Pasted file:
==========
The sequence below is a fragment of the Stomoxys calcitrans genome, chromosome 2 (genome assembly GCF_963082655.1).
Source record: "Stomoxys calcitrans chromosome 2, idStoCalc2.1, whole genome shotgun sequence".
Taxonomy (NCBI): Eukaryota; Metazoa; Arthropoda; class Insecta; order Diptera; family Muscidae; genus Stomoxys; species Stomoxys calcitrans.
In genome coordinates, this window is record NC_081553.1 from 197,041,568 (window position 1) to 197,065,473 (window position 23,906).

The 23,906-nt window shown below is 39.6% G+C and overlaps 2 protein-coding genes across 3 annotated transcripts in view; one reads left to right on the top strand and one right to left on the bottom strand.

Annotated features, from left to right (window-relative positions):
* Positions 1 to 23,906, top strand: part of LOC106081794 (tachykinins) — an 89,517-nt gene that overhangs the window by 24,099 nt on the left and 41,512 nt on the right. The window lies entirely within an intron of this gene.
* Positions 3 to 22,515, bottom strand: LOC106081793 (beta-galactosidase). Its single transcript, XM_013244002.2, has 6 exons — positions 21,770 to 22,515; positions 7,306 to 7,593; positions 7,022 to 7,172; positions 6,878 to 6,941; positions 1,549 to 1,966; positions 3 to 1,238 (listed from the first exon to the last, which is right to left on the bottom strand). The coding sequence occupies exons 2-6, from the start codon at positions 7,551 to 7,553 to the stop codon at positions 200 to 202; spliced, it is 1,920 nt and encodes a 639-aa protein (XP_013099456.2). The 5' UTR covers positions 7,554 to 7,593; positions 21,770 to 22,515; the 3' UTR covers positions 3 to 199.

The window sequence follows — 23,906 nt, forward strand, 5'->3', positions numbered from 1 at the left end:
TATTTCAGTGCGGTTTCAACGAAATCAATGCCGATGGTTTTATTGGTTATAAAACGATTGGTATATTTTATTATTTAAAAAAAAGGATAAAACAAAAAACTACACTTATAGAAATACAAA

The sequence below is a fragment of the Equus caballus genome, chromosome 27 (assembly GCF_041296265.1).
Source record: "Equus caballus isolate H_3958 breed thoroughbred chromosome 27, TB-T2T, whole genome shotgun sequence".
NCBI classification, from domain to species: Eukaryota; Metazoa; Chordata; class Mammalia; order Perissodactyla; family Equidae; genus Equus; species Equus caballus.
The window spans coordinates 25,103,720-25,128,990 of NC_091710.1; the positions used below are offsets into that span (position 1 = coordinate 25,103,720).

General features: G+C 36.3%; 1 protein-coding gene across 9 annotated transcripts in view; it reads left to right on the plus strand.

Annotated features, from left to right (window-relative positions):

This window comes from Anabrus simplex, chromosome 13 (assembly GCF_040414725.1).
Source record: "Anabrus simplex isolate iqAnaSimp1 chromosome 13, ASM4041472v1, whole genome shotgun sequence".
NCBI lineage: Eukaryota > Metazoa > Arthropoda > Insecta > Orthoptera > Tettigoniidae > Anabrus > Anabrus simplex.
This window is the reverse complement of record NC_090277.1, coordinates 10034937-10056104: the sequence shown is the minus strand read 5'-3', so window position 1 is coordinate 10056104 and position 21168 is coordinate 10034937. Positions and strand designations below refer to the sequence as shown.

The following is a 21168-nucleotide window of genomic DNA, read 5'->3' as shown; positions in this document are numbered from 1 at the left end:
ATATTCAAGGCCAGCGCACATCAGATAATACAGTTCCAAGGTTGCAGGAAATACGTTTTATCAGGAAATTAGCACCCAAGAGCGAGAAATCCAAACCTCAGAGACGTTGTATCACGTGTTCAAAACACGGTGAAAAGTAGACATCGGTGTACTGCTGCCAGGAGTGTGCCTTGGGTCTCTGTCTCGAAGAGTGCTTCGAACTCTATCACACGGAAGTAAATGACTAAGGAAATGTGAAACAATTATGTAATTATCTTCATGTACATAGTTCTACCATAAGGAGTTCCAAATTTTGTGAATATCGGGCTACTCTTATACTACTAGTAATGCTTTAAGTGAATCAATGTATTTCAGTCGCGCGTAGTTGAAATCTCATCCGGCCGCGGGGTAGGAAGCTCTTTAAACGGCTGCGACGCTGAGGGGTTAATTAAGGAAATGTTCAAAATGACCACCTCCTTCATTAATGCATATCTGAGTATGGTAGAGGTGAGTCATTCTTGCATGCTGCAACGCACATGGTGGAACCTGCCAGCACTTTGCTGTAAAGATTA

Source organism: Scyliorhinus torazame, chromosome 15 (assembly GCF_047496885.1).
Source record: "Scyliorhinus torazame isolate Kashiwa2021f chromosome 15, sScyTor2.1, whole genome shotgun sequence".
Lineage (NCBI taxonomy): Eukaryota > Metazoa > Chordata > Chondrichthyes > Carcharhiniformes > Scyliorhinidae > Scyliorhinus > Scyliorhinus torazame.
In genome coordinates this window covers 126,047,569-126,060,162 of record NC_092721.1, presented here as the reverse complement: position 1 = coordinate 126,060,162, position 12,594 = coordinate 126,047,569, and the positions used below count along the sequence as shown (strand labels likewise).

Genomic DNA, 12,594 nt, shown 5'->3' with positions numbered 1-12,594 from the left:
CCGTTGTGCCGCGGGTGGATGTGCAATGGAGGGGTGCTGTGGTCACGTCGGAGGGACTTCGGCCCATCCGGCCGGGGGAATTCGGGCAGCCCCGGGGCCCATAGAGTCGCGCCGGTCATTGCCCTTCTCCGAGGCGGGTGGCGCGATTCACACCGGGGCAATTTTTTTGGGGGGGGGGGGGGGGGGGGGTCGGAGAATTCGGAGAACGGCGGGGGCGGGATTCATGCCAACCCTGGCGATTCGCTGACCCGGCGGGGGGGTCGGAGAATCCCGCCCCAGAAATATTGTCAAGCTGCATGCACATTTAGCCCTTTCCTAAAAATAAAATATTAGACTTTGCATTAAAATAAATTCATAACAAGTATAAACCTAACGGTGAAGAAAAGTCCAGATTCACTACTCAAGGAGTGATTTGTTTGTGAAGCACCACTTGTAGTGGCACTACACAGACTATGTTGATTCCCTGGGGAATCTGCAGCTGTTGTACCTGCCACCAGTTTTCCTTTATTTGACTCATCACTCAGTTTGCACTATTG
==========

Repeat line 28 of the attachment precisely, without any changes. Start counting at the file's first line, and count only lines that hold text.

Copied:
CCGTTGTGCCGCGGGTGGATGTGCAATGGAGGGGTGCTGTGGTCACGTCGGAGGGACTTCGGCCCATCCGGCCGGGGGAATTCGGGCAGCCCCGGGGCCCATAGAGTCGCGCCGGTCATTGCCCTTCTCCGAGGCGGGTGGCGCGATTCACACCGGGGCAATTTTTTTGGGGGGGGGGGGGGGGGGGGGTCGGAGAATTCGGAGAACGGCGGGGGCGGGATTCATGCCAACCCTGGCGATTCGCTGACCCGGCGGGGGGGTCGGAGAATCCCGCCCCAGAAATATTGTCAAGCTGCATGCACATTTAGCCCTTTCCTAAAAATAAAATATTAGACTTTGCATTAAAATAAATTCATAACAAGTATAAACCTAACGGTGAAGAAAAGTCCAGATTCACTACTCAAGGAGTGATTTGTTTGTGAAGCACCACTTGTAGTGGCACTACACAGACTATGTTGATTCCCTGGGGAATCTGCAGCTGTTGTACCTGCCACCAGTTTTCCTTTATTTGACTCATCACTCAGTTTGCACTATTG